(August 6, 2023) While many countries are feeling the heat from climate change, Florida in the US has irreversibly changed by the climate emergency, which has affected coral reefs, led to higher property values and increasing inequality for vulnerable populations in the state. The chronic coastal flooding and increased storms due to global warming left the 17-year-old Indian American activist Karina Samuel appalled, who then decided to launch the Florida chapter of Bye Bye Plastic Bags in 2019.
Solution for plastic menace
Bye Bye Plastic Bags is a youth-led, global organisation on a mission to reduce the amount of plastic on the planet. The initiative, which has so far mobilised more than 1000 volunteers to join over 175 coastal cleanups across the state, led Karina to win the Gloria Barron Prize for Young Heroes for making a positive difference in the people’s lives, their communities, and the environment. “I’ve always been invested in climate justice, and living in Florida, I’ve seen the effects of inequalities and how they disproportionately affect poorer communities,” she told Point of Light.
The Indian American teen activist, who is pursuing her Bachelor of Science from University of North Carolina at Chapel Hill, is working with her team of volunteers across Miami, Tampa and Key West to make the Florida coast healthier. “I’ve been serving as the president of the Florida chapter of Bye Bye Plastic Bags, which is an international non-profit. It’s actually based in Bali, [Indonesia], but they have chapters all over the world. So, I founded my chapter in 2019 and I’ve been doing all sorts of different environmental projects,” she told Sun Sentinel.
In the last three years, they have raised several thousand dollars to donate to different environmental organisations. Moreover, they have been focused on passing pro-environment policy reforms, banning plastic bags, organising coastal cleanups and educating the community about climate change. “We’ve done lobbying with certain candidates for the 2020 election in support of the Green New Deal, educational webinars at different schools and campuses across the state and, of course, cleanups all over the state of Florida,” the Global Indian added.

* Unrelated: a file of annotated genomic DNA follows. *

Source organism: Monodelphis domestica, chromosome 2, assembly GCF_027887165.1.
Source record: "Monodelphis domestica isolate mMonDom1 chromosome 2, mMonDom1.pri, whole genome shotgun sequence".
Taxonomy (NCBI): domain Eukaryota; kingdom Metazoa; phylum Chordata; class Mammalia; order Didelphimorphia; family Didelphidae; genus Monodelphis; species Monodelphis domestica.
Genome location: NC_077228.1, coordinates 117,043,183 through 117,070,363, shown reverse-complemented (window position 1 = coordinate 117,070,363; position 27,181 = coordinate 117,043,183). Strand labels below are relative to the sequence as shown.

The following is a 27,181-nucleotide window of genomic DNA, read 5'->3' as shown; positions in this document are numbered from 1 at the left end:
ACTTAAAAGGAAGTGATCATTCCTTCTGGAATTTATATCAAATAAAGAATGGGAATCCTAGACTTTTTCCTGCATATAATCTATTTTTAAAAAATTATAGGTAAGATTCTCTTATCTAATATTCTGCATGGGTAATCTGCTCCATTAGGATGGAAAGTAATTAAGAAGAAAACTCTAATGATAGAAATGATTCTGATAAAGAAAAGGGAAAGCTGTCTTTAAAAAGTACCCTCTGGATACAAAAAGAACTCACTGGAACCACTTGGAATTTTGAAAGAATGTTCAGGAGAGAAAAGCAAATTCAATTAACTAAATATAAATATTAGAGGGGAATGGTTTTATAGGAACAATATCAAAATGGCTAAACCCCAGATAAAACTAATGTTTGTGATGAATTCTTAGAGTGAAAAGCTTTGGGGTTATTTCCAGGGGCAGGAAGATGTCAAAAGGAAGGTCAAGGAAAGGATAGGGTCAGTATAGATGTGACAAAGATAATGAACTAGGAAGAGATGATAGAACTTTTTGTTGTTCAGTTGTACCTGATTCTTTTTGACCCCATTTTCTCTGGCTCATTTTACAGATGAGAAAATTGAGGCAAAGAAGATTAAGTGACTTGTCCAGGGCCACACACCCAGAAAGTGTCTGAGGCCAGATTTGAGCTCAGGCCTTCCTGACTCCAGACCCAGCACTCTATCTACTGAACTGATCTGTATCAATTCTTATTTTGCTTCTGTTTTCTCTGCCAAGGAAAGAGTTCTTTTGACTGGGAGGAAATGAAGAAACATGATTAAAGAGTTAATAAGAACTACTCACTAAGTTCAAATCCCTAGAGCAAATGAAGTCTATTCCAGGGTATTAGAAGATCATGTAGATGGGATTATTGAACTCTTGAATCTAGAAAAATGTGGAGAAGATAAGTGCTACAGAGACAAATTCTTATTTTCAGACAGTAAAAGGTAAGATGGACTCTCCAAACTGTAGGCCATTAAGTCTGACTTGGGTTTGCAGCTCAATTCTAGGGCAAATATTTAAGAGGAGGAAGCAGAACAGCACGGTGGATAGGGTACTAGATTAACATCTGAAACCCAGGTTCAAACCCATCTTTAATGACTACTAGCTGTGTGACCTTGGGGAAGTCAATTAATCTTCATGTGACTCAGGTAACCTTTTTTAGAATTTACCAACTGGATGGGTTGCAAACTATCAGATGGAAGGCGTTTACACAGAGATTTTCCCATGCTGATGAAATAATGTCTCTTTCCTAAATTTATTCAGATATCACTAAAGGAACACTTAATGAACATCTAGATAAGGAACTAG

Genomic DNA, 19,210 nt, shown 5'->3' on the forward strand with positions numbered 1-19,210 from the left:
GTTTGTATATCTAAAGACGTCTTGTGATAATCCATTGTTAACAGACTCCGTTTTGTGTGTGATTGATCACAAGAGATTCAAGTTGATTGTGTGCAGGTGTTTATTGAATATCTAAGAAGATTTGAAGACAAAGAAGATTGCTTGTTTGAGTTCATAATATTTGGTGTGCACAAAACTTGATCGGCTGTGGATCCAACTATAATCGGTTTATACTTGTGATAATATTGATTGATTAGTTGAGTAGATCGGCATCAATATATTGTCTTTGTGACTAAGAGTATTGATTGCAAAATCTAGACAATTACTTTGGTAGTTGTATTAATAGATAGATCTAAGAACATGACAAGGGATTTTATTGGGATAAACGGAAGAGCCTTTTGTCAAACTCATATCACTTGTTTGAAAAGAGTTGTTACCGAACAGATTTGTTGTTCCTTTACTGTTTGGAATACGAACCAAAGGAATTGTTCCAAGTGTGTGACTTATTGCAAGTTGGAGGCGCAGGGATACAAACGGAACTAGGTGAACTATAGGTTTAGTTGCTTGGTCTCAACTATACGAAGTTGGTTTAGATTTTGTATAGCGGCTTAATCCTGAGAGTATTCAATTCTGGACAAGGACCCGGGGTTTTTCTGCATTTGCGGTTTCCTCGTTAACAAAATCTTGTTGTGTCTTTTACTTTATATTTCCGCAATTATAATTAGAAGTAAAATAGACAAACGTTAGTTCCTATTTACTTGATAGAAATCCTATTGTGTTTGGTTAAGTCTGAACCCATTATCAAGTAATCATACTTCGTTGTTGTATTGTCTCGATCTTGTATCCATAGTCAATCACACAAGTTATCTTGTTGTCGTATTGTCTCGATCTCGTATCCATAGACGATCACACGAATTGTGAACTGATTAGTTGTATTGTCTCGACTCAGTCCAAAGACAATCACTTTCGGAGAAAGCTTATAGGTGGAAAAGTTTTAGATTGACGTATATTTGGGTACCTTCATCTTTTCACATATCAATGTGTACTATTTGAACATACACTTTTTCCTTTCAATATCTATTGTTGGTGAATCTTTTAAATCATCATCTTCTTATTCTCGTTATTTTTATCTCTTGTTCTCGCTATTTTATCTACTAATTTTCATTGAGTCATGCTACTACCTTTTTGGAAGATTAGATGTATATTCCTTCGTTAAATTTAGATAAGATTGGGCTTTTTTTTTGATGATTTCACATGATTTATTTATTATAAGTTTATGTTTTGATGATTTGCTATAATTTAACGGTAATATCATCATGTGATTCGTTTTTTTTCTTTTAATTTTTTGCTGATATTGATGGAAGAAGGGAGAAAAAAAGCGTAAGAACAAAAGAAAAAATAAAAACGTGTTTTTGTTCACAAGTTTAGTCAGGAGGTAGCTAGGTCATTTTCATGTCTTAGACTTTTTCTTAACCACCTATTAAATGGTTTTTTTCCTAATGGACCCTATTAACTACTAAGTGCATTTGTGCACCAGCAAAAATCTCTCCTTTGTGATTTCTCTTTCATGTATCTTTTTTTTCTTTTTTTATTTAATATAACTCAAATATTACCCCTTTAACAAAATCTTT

The cleanups are a constant reminder that the activist needs to continue marching forward with her volunteers. “Every time we go out for clean-ups, we see the trash and negative impact people make when they are careless. We always see plastic water bottles during the cleanups. Also, soda cans and plastic wrapping from food containers and take out,” she told Point of Light.
Why giving back is important
Karina, who has been championing the cause of climate change, believes that it’s important to give back to the society, and knows that the power to make the change lies with youngsters like her. “I’m not the person who will feel the majority of the negative implications from climate change, and that’s why climate justice is so important. It disproportionately affects poorer communities, people who can’t go out and volunteer for change. Those who are capable of volunteering have the responsibility to go out and address these different community problems,” she added.
Moreover, she is the vice president of Beyond Resolved, a national student-run non-profit that aims to increase diversity and inclusivity in the high school speech and debate community. Her efforts have been recognised by the Points of Light Network, Children’s Environmental Health Network and the Earth Island Institute.
Karina, who is changing her community, one plastic bag at a time, loves to play volleyball and tennis. For someone who has been volunteering for years now, she finds “satisfaction” through her work. “It’s a very satisfying feeling to know we worked together to accomplish a goal and that it went well.”
- Follow Karina Samuel on Linkedin